Bag ban is too draconian; better to offer incentives
Several Western ski resort towns, including Aspen, Telluride, Whistler and Breckenridge, have recently talked about banning plastic bags. And since Park City prides itself on being a trendsetter, particularly when it comes to environmental issues, local leaders have also been tossing around the idea.
Their heart is in the right place. A glance along the roadsides in Park City and Summit County is proof that plastic bags, especially the lightweight variety carried out of grocery stores and Walmarts by the bale every day, are becoming an environmental scourge. They can be found wrapped around fences and sagebrush from Pinebrook to Park City and from Wanship to Woodland.
Even when they are thrown into the garbage or, at best, are placed in the recycling bin, they continue to degrade the environment. According to the local experts at Recycle Utah, they take up valuable space in the landfill and do not decompose. Instead they disintegrate into toxic particles and leach into lakes and oceans.
So the sooner people are weaned from their single-use plastic shopping bags, the better. But an outright ban is probably a bad idea.
Typically, any time something is banned, demand for that item increases. A plastic bag ban could easily instigate a backlash. In the end, the rule would likely be repealed, the same people who carried reusable bags would continue to do so, and plastic bag defenders would be even more resolute in their demand for throwaway bags.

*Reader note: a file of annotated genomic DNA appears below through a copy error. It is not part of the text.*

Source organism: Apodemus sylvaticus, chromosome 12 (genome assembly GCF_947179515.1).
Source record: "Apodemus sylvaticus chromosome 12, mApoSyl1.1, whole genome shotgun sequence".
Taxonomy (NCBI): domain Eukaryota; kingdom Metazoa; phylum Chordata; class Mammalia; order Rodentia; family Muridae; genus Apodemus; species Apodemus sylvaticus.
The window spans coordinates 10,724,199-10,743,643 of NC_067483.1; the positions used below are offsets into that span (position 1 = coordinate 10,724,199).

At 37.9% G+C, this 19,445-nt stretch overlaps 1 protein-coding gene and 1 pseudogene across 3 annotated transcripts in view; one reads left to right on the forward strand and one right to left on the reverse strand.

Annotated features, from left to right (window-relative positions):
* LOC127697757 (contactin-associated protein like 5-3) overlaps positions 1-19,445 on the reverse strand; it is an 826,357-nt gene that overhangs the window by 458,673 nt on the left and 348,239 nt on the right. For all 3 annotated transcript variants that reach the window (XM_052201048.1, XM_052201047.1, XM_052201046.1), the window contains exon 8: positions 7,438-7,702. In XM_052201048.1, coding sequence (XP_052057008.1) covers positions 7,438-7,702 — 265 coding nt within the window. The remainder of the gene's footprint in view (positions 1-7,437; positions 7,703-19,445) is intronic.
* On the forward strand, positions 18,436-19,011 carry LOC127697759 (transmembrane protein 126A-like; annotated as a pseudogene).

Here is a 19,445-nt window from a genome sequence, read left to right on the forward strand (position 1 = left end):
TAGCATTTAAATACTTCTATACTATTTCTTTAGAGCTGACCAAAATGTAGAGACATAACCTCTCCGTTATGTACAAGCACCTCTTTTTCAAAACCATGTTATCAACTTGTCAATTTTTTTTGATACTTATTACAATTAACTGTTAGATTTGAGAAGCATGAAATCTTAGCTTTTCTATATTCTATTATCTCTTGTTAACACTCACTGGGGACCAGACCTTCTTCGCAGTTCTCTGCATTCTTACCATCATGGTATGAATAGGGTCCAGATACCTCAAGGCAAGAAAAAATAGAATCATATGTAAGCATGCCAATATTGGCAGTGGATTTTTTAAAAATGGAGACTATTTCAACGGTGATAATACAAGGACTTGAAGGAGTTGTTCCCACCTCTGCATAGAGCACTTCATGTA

Better to think like a clever parent who knows that the carrot is always more effective than the stick.
The Market at Park City, for instance, has the right idea. The Market offers a nickel rebate for every bag a shopper brings in to use. Whole Foods also rewards customers for providing their own bags by making a small donation to a local charity for every recycled bag.
Recycle Utah and Park City Municipal could probably come up with a lot of additional incentives. In 2009, Park City participated in a competition to use more recycled bags than other ski towns. The contest was sponsored by The Colorado Association of Ski Towns and the winner, Basalt, Colo., received a solar panel for a local elementary school. It’s a good bet that a similar contest would fire up Park City’s competitive spirit once again.
In the meantime, a little peer-group pressure, support from businesses that are willing to come up with their own incentives and creative leadership could be much more effective in the long term than a divisive outright ban.
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Ray Freer writes in a guest editorial that residents deserve more answers about the process that led to the controversial Black Lives Matter mural on Main Street in July.